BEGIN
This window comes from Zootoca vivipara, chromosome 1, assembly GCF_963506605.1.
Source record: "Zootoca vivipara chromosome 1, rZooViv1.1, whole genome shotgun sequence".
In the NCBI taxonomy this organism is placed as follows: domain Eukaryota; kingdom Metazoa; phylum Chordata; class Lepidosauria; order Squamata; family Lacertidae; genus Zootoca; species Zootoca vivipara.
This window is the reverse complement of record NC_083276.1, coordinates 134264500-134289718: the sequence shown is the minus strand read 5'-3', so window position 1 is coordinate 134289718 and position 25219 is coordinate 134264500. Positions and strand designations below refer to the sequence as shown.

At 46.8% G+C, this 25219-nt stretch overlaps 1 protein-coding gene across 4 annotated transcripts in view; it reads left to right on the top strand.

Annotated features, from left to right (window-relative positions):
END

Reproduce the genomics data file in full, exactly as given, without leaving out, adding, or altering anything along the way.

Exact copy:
This window comes from Zootoca vivipara, chromosome 1, assembly GCF_963506605.1.
Source record: "Zootoca vivipara chromosome 1, rZooViv1.1, whole genome shotgun sequence".
In the NCBI taxonomy this organism is placed as follows: domain Eukaryota; kingdom Metazoa; phylum Chordata; class Lepidosauria; order Squamata; family Lacertidae; genus Zootoca; species Zootoca vivipara.
This window is the reverse complement of record NC_083276.1, coordinates 134264500-134289718: the sequence shown is the minus strand read 5'-3', so window position 1 is coordinate 134289718 and position 25219 is coordinate 134264500. Positions and strand designations below refer to the sequence as shown.

At 46.8% G+C, this 25219-nt stretch overlaps 1 protein-coding gene across 4 annotated transcripts in view; it reads left to right on the top strand.

Annotated features, from left to right (window-relative positions):